Complete Streets for Philadelphia: “Making it Happen”

A Complete Street in Cologne

This street in Cologne, Germany has it all: travel lane, transit lane, buffer, bike lane, bike parking, trees, sidewalk.

As I mentioned last week, Philadelphia just recently released a Complete Streets Design Manual in draft form. This document is in response to a Complete Streets Executive Order from June 2009 that made it a priority to balance the needs of all users (drivers, pedestrians, bicyclists, transit users) in the design of streets with special consideration to the safety of children and the elderly and disabled.

This manual lists the commonly-used Complete Street Principles

  • Design to accommodate all users
  • Design for safety
  • Prioritize pedestrian movement
  • Complement surrounding land uses, environment and community
  • Incorporate green design
  • Create public spaces

Some basic techniques to help achieve these principles include good geometric design, timing of traffic signals, discouraging obstruction, promoting the bike network, and following ADA accessibility guidelines. Although, I like all of these techniques and principles, I am going to focus on the green design and stormwater management elements embedded in Philadelphia’s draft Complete Streets Design Manual.

The manual’s dedication to incorporating green infrastructure is summed up in this statement: “This handbook incorporates [the Philadelphia Water Department’s] recommendations and identifies opportunities to incorporate green infrastructure into street improvements that also serve pedestrians, bicyclists, and transit users.”  In fact, the document includes many, many references to a concurrent project from the Water Department, a Green Street Design Manual that will provide more information about green stormwater infrastructure that can be incorporated in to streets improvements such as stormwater tree trenches, pervious pavement, and stormwater bumpouts.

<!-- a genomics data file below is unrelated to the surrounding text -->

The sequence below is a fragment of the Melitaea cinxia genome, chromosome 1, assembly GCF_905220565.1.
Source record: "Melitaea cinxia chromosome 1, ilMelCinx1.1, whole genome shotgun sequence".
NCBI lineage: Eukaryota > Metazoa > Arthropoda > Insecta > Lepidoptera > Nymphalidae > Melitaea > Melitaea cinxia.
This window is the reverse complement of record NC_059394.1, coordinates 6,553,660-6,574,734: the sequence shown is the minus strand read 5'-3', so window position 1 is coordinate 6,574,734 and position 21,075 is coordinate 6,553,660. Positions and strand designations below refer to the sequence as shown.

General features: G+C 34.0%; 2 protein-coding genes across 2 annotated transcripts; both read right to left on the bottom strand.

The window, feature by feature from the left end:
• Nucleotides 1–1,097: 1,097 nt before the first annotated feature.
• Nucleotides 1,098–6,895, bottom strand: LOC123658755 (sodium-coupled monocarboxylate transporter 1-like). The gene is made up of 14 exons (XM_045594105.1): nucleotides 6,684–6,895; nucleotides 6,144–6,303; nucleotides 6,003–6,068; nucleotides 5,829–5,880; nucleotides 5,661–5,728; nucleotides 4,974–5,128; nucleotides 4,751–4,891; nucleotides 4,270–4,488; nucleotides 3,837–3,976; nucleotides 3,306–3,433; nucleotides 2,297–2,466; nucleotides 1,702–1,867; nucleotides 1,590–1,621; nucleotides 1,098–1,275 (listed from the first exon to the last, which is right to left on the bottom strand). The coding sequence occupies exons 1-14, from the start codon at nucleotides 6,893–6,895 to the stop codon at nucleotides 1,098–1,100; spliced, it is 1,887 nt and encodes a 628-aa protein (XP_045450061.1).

“Table 1: Street Segment Design Matrix” provides a summary of the different complete street elements and their priorities for inclusion in different street types. For example, street trees are a high priority for all street types but planters are a low priority (but should still be considered) in high-volume civic or commercial streets. On the other hand, stormwater planters should be considered in all street types.  Some type of stormwater management is required on all street types along with ADA ramps. Bike parking is required on all civic and ceremonial streets.

Green street opportunities in conjunction with complete street renovations are everywhere.  Here are a few:

  • Use pervious pavement in the walking zone, bike lanes, on-street parking areas, and driveways
  • Stormwater planters can be incorporated into streets to provide shade and buffer bicycle parking, provide pedestrian safety around curb ramps and overall traffic calming
  • Raised planters can incorporate benches while providing some stormwater management
  • Medians, chicanes, traffic diverters, and traffic circles are all areas in need of greening!